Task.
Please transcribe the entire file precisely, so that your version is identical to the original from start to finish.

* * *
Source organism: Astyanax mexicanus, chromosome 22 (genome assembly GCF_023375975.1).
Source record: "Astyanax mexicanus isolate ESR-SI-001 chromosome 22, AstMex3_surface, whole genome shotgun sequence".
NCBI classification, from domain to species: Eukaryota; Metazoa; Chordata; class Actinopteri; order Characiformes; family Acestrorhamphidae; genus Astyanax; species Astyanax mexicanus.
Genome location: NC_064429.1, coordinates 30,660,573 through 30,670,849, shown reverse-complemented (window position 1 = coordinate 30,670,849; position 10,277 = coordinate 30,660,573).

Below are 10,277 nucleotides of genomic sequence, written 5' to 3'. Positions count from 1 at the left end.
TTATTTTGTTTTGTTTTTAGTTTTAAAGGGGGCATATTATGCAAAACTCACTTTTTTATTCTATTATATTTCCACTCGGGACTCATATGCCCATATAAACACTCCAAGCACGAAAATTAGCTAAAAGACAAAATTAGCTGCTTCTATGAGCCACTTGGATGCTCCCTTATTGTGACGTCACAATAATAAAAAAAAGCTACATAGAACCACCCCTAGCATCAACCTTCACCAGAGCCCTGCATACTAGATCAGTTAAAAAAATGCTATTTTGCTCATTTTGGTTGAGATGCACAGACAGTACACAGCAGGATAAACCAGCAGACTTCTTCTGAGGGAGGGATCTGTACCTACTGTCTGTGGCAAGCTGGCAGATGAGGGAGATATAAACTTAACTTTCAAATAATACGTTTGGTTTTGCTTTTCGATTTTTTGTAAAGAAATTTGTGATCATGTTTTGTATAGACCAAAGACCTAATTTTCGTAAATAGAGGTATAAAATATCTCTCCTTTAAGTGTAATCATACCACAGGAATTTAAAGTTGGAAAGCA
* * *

Source organism: Astyanax mexicanus, chromosome 22 (genome assembly GCF_023375975.1).
Source record: "Astyanax mexicanus isolate ESR-SI-001 chromosome 22, AstMex3_surface, whole genome shotgun sequence".
NCBI classification, from domain to species: Eukaryota; Metazoa; Chordata; class Actinopteri; order Characiformes; family Acestrorhamphidae; genus Astyanax; species Astyanax mexicanus.
Genome location: NC_064429.1, coordinates 30,660,573 through 30,670,849, shown reverse-complemented (window position 1 = coordinate 30,670,849; position 10,277 = coordinate 30,660,573).

Below are 10,277 nucleotides of genomic sequence, written 5' to 3'. Positions count from 1 at the left end.
TTATTTTGTTTTGTTTTTAGTTTTAAAGGGGGCATATTATGCAAAACTCACTTTTTTATTCTATTATATTTCCACTCGGGACTCATATGCCCATATAAACACTCCAAGCACGAAAATTAGCTAAAAGACAAAATTAGCTGCTTCTATGAGCCACTTGGATGCTCCCTTATTGTGACGTCACAATAATAAAAAAAAGCTACATAGAACCACCCCTAGCATCAACCTTCACCAGAGCCCTGCATACTAGATCAGTTAAAAAAATGCTATTTTGCTCATTTTGGTTGAGATGCACAGACAGTACACAGCAGGATAAACCAGCAGACTTCTTCTGAGGGAGGGATCTGTACCTACTGTCTGTGGCAAGCTGGCAGATGAGGGAGATATAAACTTAACTTTCAAATAATACGTTTGGTTTTGCTTTTCGATTTTTTGTAAAGAAATTTGTGATCATGTTTTGTATAGACCAAAGACCTAATTTTCGTAAATAGAGGTATAAAATATCTCTCCTTTAAGTGTAATCATACCACAGGAATTTAAAGTTGGAAAGCA